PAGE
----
During my practical course in experimental physics I decided not to use C++ this time, but rather a language which has a way more extensive standard library and is way easier to debug. Just a language.. that is easier, in a sense. Long story short: I chose Python and fell in love. I then decided in a few free days to write up a little engine which is very similar to Kiwi (my C++ engine) now called Pywi. A buddy of mine and me then decided to put this engine to test, so we can maybe use it for the upcoming Ludum Dare. At first we struggled a bit with finding an idea we both would like to implement, but after looking at one of my idea-lists, we decided to 2D-ify one, named “Spacewalk”. It essentially explores multiplayer deathmath and capture the flag in space, but with level geometry consisting of materials with a very high mass. We actually had a few videos which were a little more impressive and capturing the mind-bending-fast-paced-style we would like to achieve in the end more appropriately (just more appropriately but in fact not at all), but somehow Fraps broke these files and neither WMP, nor VLC and MPlayer could play them back. We made these videos almost one and a half weeks ago and were not able to work on this game together since, so it’s just this!
Polygons and Gravity
Technically we first weren’t sure if the level should consist of predefined elements, a huge image that’s used as a gravity-source or something polygony-vectory. Inspired by Soldat (soldat.pl) we decided to use polygons. We used Inkscape to draw these curves and export them to svg, which is then parsed, triangulated and rasterized. The rastered image will be interpreted as a cloud of point masses (every pixel drawn) and the resulting gravitational potential is stored in an numpy-array and saved (an image essentially). In-game we take the numerical pseudo-gradient
grad V = (dV/dx, dV/dy) with dV/dx = (V(x + h) – V(x – h)) / 2h and h being one pixel and use this as the gravitational force. Also we calculate 1/(r + r_0) instead of 1/r to make the potential less steep, so we can choose a fairly high gravitational constant (because 1/r^2 decays quite fast) without the player sticking to the level geometry too hard.
This was Jonas‘ (said buddy) first and my semi-first venture into the realms of networked programming. Both of us already used some high level network classes (e.g. Qt) and used BSD-Sockets a few times. I actually worked on a LAN-multiplayer-game recently, but didn’t get very far (moving and shooting and infrastucture without any optimizations or compensations). Just to start off we decided not to use ANYTHING remotely hard or an own reliabilty layer (to any extent whatsoever) (this has to be done some time though), client side prediction, lag compensation or proper interpolation and not surprisingly and very much to our liking this is more than appropriate over LAN. Very rarely though essential initilization packets don’t reach the client (or the server respectively) (for example handshake packets or map changes) so we somehow have to implement a reliable layer on our own or switch to ENet, which I used in mentioned former networked game. Apart from this we tried to reduce the rather jaggy movement by exponential interpolation (I’m not sure if it’s called like this – position += c * (target – position) with c in [0,1]).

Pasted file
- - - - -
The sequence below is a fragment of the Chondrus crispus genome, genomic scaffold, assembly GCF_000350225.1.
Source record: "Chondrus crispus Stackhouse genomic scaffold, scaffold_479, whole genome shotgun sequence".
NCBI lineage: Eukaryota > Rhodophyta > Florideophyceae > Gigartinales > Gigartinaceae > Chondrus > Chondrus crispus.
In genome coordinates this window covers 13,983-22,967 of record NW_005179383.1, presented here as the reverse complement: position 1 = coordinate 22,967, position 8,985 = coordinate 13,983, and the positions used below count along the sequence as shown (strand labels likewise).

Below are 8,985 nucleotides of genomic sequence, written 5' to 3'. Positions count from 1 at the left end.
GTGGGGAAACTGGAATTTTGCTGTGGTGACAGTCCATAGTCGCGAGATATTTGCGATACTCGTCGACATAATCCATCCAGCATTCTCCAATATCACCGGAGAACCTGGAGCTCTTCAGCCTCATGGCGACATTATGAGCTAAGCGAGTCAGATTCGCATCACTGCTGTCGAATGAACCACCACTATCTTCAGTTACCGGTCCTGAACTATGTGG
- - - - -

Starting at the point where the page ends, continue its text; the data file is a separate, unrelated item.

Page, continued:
Fortunately we had the triangulated polygons at hand and just had to implement Seperating Axis Theorem. There was only one thing we really struggled with for quite a long time, which is minimal translation vectors that, for reasons we didn’t really understand, pointed in the wrong direction. We decided to just flip them if they pointed along the vector between the two polygons center of masses (cosine of inner angle < 90° <=> dot product > 0)
Sorry for not really telling you interesting stuff, but this should be more of a documentary, rather than lessons.